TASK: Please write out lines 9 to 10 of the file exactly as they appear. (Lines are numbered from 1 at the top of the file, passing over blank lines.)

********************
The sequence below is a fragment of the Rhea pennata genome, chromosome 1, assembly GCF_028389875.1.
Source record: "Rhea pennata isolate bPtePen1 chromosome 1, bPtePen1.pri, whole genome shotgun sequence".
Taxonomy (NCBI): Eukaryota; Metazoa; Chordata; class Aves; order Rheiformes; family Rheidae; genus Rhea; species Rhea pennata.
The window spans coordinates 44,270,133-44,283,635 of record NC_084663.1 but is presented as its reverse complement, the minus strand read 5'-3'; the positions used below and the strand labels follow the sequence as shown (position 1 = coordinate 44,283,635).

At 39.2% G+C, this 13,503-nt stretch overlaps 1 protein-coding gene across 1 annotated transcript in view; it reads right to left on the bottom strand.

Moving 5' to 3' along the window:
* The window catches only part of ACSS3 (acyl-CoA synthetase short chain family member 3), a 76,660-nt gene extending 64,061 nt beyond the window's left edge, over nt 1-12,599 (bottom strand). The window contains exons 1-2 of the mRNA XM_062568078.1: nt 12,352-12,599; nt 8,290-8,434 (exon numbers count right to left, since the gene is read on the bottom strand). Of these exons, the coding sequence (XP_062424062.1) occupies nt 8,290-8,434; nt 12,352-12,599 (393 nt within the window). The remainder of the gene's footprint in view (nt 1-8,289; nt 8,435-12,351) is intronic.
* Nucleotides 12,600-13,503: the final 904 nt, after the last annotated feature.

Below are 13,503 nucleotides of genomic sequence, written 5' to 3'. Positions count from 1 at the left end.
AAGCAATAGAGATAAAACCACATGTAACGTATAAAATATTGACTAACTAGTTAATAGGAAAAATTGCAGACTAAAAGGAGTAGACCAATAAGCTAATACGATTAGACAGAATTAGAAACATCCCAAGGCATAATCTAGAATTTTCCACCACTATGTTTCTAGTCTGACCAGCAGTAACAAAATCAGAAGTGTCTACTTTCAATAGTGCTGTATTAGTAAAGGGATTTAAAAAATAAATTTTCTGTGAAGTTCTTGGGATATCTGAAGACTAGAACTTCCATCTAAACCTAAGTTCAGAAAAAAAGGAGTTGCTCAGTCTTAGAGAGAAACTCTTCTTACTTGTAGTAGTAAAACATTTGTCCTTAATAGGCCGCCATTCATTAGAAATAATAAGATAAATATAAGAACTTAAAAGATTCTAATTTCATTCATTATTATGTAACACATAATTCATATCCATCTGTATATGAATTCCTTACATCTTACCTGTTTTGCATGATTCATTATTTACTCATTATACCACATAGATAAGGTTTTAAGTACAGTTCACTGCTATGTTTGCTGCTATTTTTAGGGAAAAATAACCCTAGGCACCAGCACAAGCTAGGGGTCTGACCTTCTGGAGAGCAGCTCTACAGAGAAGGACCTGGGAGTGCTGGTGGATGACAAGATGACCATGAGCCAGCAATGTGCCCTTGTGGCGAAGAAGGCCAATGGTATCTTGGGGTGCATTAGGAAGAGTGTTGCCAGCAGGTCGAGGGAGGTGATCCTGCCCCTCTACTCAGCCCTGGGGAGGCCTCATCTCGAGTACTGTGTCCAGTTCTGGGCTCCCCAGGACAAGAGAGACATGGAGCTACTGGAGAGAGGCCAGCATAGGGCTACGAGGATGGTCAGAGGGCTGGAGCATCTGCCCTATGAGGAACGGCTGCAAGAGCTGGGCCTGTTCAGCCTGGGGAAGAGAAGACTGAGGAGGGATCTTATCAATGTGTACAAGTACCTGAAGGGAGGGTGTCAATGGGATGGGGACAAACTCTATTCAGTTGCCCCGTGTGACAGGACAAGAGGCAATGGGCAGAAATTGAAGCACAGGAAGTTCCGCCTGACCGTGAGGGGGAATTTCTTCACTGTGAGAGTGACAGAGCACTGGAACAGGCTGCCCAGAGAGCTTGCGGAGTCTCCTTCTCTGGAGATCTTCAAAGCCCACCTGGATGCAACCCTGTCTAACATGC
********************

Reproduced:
Below are 13,503 nucleotides of genomic sequence, written 5' to 3'. Positions count from 1 at the left end.
AAGCAATAGAGATAAAACCACATGTAACGTATAAAATATTGACTAACTAGTTAATAGGAAAAATTGCAGACTAAAAGGAGTAGACCAATAAGCTAATACGATTAGACAGAATTAGAAACATCCCAAGGCATAATCTAGAATTTTCCACCACTATGTTTCTAGTCTGACCAGCAGTAACAAAATCAGAAGTGTCTACTTTCAATAGTGCTGTATTAGTAAAGGGATTTAAAAAATAAATTTTCTGTGAAGTTCTTGGGATATCTGAAGACTAGAACTTCCATCTAAACCTAAGTTCAGAAAAAAAGGAGTTGCTCAGTCTTAGAGAGAAACTCTTCTTACTTGTAGTAGTAAAACATTTGTCCTTAATAGGCCGCCATTCATTAGAAATAATAAGATAAATATAAGAACTTAAAAGATTCTAATTTCATTCATTATTATGTAACACATAATTCATATCCATCTGTATATGAATTCCTTACATCTTACCTGTTTTGCATGATTCATTATTTACTCATTATACCACATAGATAAGGTTTTAAGTACAGTTCACTGCTATGTTTGCTGCTATTTTTAGGGAAAAATAACCCTAGGCACCAGCACAAGCTAGGGGTCTGACCTTCTGGAGAGCAGCTCTACAGAGAAGGACCTGGGAGTGCTGGTGGATGACAAGATGACCATGAGCCAGCAATGTGCCCTTGTGGCGAAGAAGGCCAATGGTATCTTGGGGTGCATTAGGAAGAGTGTTGCCAGCAGGTCGAGGGAGGTGATCCTGCCCCTCTACTCAGCCCTGGGGAGGCCTCATCTCGAGTACTGTGTCCAGTTCTGGGCTCCCCAGGACAAGAGAGACATGGAGCTACTGGAGAGAGGCCAGCATAGGGCTACGAGGATGGTCAGAGGGCTGGAGCATCTGCCCTATGAGGAACGGCTGCAAGAGCTGGGCCTGTTCAGCCTGGGGAAGAGAAGACTGAGGAGGGATCTTATCAATGTGTACAAGTACCTGAAGGGAGGGTGTCAATGGGATGGGGACAAACTCTATTCAGTTGCCCCGTGTGACAGGACAAGAGGCAATGGGCAGAAATTGAAGCACAGGAAGTTCCGCCTGACCGTGAGGGGGAATTTCTTCACTGTGAGAGTGACAGAGCACTGGAACAGGCTGCCCAGAGAGCTTGCGGAGTCTCCTTCTCTGGAGATCTTCAAAGCCCACCTGGATGCAACCCTGTCTAACATGC